Thursday, December 26, 2019

Xmas gifts!

On xmas morning Matt and I popped out to plant some plants. Merry holidays to everyone on P Hill! Here's what we put in:

3 Agave desmettiana variegata
3 Furcraea selloa
7 Agave parryi
37 Aloe nobilis - yes, thirty seven!

We made a new bed on the way to the composters with most of these, and planted about 8 plants opposite them. We have lots more plants to plant, so come to the next workday if you enjoy that type of thing :)

Matt brought along the chainsaw to cut down a tree stump but for whatever reason it would not start (unlike yesterday when it worked perfectly...) so we gave up on that.

Sunday, December 8, 2019

Rain means new plants

Aditi planting
Yesterday’s workday promised rain so Matt and I packed up some plants that needed to be put into the ground and assumed that nobody would show up to help plant them. Which is OK! Nobody likes working in the rain. Except us

However, we were wrong. Chris, Josh, and Aditi showed up to help us out. It's always so nice to see your friends show up to help! With our excellent core team we managed to get a good list of plants in the ground:

4 Nassella tenuissima
6 Salvia leucantha
2 Salvia canariensis
4 Furcraea selloa variegata
2 Cortaderia selloana “Silver Comet”

Other jobs were taken care of too. Chris also moved an unknown agave (any ideas on the species?) and worked on revamping the bed behind the wrong way sign - his personal project. Josh planted pups in our pup farm, I picked trash, Aditi changed out the dog poop bags, and we all noticed tiny weed sprouts... everywhere...

Matt also felled the Agave americana flower spike by the arch - after a year of flowering and seeding, it was finally done.

Despite my predictions, it didn't hit any cars or people when it came down (aaaahh!) and Matt got it all chopped up and put in bags for 311 to remove right away. We brought the dried up top home to use as a Christmas tree.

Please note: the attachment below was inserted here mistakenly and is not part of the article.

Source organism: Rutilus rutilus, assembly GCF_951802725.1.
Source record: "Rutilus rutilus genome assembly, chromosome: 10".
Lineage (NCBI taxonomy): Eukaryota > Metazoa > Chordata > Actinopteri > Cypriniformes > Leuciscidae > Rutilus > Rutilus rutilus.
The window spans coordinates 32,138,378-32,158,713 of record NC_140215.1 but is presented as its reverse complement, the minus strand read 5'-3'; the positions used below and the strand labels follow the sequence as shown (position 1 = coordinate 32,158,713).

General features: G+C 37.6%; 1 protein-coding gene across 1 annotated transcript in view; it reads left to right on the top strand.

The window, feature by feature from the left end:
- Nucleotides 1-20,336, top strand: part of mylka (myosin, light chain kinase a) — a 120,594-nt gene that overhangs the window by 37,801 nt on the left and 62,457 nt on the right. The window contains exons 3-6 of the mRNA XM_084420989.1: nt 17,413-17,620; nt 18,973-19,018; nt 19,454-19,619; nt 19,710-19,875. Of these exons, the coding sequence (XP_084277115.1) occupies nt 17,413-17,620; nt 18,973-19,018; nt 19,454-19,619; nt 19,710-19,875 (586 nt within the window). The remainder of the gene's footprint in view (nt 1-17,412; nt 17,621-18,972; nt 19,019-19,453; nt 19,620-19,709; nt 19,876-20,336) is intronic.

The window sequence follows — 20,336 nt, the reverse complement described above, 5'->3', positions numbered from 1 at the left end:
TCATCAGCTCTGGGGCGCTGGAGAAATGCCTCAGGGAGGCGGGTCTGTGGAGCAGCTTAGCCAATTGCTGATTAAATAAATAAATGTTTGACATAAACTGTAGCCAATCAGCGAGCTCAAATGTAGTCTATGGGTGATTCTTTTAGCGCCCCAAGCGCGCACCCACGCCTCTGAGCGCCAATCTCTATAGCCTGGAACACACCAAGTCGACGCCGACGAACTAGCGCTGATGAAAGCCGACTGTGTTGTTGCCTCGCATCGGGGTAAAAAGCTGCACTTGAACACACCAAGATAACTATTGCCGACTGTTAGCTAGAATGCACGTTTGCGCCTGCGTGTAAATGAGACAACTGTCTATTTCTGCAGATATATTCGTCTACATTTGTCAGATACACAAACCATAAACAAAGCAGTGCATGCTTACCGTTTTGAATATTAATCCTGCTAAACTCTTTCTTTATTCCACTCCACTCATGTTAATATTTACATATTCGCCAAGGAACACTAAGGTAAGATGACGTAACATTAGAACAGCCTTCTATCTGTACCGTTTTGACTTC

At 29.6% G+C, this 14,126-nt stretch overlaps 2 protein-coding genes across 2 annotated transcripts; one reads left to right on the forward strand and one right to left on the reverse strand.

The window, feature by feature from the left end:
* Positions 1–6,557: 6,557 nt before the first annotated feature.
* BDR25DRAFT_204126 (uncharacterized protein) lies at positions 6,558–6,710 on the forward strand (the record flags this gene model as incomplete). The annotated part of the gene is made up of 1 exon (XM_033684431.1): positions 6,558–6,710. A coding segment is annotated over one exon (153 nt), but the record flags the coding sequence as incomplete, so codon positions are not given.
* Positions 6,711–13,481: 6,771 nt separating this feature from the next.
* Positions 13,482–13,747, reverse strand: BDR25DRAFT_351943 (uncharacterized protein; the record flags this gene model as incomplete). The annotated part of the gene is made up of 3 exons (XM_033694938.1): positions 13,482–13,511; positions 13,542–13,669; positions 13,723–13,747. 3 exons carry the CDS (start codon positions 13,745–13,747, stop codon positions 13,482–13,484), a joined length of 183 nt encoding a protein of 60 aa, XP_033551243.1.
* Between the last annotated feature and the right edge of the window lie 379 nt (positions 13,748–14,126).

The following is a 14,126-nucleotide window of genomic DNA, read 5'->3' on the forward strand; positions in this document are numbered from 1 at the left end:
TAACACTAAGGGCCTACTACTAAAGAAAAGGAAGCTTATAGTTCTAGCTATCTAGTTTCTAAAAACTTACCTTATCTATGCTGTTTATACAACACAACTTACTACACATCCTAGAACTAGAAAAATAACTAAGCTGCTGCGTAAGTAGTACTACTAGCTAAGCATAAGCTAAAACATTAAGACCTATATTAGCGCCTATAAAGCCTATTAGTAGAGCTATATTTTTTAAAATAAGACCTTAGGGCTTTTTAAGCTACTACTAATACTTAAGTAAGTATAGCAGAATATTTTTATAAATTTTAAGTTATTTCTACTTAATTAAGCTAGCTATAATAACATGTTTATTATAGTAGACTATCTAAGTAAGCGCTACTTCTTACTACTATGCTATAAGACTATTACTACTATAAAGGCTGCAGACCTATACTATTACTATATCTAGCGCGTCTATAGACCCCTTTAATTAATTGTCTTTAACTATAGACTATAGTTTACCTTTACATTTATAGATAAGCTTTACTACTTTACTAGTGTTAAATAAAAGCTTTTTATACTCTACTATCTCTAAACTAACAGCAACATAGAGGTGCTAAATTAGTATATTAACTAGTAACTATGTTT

We only had one quick shower during the workday and it was great to see plants responding to the rain. Grow on!

Wednesday, December 4, 2019

Plant Profile: Dasylirion longissimum

Latin name: Dasylirion longissimum ("daz-ee-LEER-ee-on lon-JISS-ee-mum")
Common name: Mexican Grass Tree, Longleaf Sotol
Originally from: The Chihuahuan desert of northeastern Mexico
Blooms: A light yellow stalk of flowers grows 8-10' above the plant in summer.
Light: Full sun.
Water: No watering, just rain - don't let them get soggy or they will rot!
Height x width: 6-12' tall x 6-8' wide
Zones: 8b to 10b
Where to find in P. Garden: We have one up at the top of PG, and a clump of three small ones at PRG

You may have noticed our big new plant at the top of PG recently, and I blogged about how we got it from Craigslist and planted it too, which was a huge job. Why all the fuss? Well, for one it was hard work for the team and that deserves a mention, but it was worth it because this plant is unusual, and usually very expensive to get in a large size.

Long included in the Agave family (Agavaceae) this genus is now considered to be in the Nolinaceae family with Nolina and Beaucarnea. We have another in the same genus - D. wheeleri - in the garden too.

The name for the genus Dasylirion comes from the Greek words 'dasys', which means "dense" , "rough" or "shaggy" and 'lirion' meaning "lily" because of the long, rough leaves. However, D. longissimum doesn't have rough leaves. They're amazing - blue-green in color, 4-6' long, fairly stiff but not rigid, and smooth, with a point at the end. They radiate out from the core symmetrically, and the effect is like a giant koosh ball or a fiber optic lamp.